BEFORE you read any further, you may - at the end of my review - wonder why Lego The Lord Of The Rings (LOTR) is getting a slightly higher score than what the review suggests. It's because I am basing the score for LOTR fans. Yes, I do not like LOTR, books or the movies, so be prepared.
Lego has taken what was basically any Lego game and dressed it up with some fashion from LOTR. Granted, any Lego game is fairly entertaining as you may have read my reviews of its licensed games but maybe it may need to put the old horse to pasture as it is starting to show its age here.
What am I talking about? The puzzle mechanics and design are the same old stuff. Yes, it was fun the first dozen times but after a while you begin to wonder if it is Lego LOTR or Lego Lord Of The Studs. There is a feeling of puzzles added for the sake of the player to collect studs which can be used to buy costumes, weapons, special items, etc. The only time the puzzles have a feel of real purpose is in the boss levels, and those are far and few between.
Another problem is your companion A.I. Those dumb nuts seem to know how to do everything else except assist you into getting to Mount Doom. If you jump over a gap, they fall through. Fight 100 Orcs and there's not a blond pointy-eared elf to be found.
Then you have free-play mode where you can run around Middle Earth picking up side-quests and a little exploration. But while looking at the beautiful landscapes, you will notice, from time to time, a mismatch of ugly block-like objects indicating that it is a Lego-block object waiting to bestow upon you a streaming treasure of studs. This spoils the feel of the level and makes you wonder if Lego should have gone the other way and just Lego-blocked the level to keep the artistic flow.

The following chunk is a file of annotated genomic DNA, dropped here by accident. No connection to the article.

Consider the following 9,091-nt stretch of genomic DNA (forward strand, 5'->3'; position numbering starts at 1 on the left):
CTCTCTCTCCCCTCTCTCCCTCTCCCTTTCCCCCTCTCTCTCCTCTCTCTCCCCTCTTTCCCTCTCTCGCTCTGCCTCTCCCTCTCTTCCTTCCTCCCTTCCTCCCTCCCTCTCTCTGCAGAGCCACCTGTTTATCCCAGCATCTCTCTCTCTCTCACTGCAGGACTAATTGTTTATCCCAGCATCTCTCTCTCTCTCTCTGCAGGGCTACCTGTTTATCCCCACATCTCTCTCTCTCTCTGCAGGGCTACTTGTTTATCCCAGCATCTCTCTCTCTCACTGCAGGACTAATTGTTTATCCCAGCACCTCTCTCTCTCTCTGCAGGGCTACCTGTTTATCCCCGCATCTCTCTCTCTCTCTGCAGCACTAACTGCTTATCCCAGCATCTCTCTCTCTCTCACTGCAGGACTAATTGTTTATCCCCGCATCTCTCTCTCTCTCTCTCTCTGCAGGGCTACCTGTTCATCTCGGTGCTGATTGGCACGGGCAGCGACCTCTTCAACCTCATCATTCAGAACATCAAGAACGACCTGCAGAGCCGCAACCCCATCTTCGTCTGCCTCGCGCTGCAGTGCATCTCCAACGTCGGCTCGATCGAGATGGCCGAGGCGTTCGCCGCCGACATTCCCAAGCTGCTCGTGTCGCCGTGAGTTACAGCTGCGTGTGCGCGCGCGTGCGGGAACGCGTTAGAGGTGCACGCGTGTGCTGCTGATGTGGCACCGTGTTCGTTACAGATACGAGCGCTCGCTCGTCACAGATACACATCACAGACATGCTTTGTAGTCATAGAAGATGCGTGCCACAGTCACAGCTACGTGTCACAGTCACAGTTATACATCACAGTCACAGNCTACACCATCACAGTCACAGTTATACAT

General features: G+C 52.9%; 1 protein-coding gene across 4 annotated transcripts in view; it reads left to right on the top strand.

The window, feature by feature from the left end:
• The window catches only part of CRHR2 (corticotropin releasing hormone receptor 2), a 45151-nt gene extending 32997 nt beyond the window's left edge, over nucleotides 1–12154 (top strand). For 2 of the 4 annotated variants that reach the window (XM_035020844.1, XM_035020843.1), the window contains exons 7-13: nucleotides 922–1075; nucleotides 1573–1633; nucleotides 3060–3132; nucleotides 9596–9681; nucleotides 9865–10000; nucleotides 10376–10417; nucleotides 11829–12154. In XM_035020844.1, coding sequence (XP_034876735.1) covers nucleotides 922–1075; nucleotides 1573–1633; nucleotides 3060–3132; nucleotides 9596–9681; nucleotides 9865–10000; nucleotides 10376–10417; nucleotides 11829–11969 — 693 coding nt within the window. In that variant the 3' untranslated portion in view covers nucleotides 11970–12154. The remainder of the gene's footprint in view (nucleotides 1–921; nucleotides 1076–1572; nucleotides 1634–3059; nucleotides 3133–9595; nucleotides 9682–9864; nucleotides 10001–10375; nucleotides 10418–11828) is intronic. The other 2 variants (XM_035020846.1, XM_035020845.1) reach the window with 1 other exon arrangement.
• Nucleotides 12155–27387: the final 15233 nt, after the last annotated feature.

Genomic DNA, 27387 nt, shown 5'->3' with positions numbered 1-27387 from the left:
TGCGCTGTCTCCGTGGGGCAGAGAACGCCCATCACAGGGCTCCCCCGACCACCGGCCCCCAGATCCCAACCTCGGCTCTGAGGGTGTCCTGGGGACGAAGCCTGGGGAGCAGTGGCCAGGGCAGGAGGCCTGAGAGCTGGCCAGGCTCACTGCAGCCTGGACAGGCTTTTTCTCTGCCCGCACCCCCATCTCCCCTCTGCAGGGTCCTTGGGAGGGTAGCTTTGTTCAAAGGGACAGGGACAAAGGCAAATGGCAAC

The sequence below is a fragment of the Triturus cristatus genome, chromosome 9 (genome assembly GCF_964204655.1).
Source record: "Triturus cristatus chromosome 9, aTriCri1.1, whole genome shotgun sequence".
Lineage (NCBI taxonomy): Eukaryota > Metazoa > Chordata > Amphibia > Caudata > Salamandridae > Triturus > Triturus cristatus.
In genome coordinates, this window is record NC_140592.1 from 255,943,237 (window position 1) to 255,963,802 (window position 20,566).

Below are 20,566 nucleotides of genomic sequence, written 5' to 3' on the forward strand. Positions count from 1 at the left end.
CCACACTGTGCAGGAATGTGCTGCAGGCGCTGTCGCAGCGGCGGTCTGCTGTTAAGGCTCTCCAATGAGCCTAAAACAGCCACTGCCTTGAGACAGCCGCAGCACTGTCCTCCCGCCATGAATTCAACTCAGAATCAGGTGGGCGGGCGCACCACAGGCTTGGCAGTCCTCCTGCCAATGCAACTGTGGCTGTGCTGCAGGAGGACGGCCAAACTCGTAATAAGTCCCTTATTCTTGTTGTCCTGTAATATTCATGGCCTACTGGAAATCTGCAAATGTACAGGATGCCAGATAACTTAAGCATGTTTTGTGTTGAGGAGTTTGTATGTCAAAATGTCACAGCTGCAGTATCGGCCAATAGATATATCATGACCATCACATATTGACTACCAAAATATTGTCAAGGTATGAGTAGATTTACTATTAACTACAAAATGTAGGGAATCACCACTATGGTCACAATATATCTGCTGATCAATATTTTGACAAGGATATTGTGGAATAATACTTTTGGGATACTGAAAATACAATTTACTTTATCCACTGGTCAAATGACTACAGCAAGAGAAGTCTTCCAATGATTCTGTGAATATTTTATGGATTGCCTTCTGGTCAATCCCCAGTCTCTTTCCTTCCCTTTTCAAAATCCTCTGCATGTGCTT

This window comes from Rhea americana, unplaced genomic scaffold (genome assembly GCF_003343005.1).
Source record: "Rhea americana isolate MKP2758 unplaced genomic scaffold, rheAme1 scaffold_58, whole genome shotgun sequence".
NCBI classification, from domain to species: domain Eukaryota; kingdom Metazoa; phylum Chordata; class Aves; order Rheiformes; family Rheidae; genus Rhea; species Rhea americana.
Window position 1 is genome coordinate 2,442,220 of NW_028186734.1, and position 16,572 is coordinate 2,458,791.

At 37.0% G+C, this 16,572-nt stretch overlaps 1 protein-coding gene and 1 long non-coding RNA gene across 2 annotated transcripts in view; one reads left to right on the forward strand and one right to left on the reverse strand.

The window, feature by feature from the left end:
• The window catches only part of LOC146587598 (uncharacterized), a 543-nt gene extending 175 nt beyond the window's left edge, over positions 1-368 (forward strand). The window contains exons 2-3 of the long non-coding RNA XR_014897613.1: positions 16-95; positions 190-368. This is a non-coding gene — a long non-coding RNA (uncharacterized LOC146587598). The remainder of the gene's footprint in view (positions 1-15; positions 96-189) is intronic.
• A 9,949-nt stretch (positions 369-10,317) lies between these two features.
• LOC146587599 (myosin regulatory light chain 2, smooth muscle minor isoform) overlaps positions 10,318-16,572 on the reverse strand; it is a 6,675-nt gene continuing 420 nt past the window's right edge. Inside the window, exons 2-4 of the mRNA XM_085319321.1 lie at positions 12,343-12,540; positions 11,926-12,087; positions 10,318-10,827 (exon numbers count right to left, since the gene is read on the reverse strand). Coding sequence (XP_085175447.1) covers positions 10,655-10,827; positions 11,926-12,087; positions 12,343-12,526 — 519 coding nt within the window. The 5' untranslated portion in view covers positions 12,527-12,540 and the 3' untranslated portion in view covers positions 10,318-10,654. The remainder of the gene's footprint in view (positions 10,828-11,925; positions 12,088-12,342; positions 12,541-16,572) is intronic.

Enough with your belly aching, what about the Game? Lego LOTR plays well despite these minor problems and would seem to rely more on co-op playthroughs to fully enjoy the game. The story is a very cut down version of the movies covering the essential scenes of the three books, which is good for me, since I cannot stand reading the books with pages and pages of furry-footed midgets singing in the forest as they examine every leaf and flower.
This is probably why I decided to miss the last few books of George R. R. Martin and Robert Jordon. The movies were a great improvement on the books but I still did not like them. So that leaves Lego a chance at the reins, but I must say I still do not like them still, only not as venomous as before.
Lego LOTR features voice dialogue from all three movies for the cut scenes which are made more enduring with the Lego whimsical touch thrown in. I mean how can you not smile when Gimli looks at Aragorn with his Lego face and says, "I cannot jump the distance, you'll have to toss me. Don't tell the elf."
And that is the problem again, a mismatch of a serious storyline with funny voice acting and sometimes out of place Lego humour.
But I am happy to say it is still a somewhat enjoyable experience. For LOTR fans, this is a must-have collection. They can now relive the world of LOTR again not only in their minds or eyes, but also with their hands as well.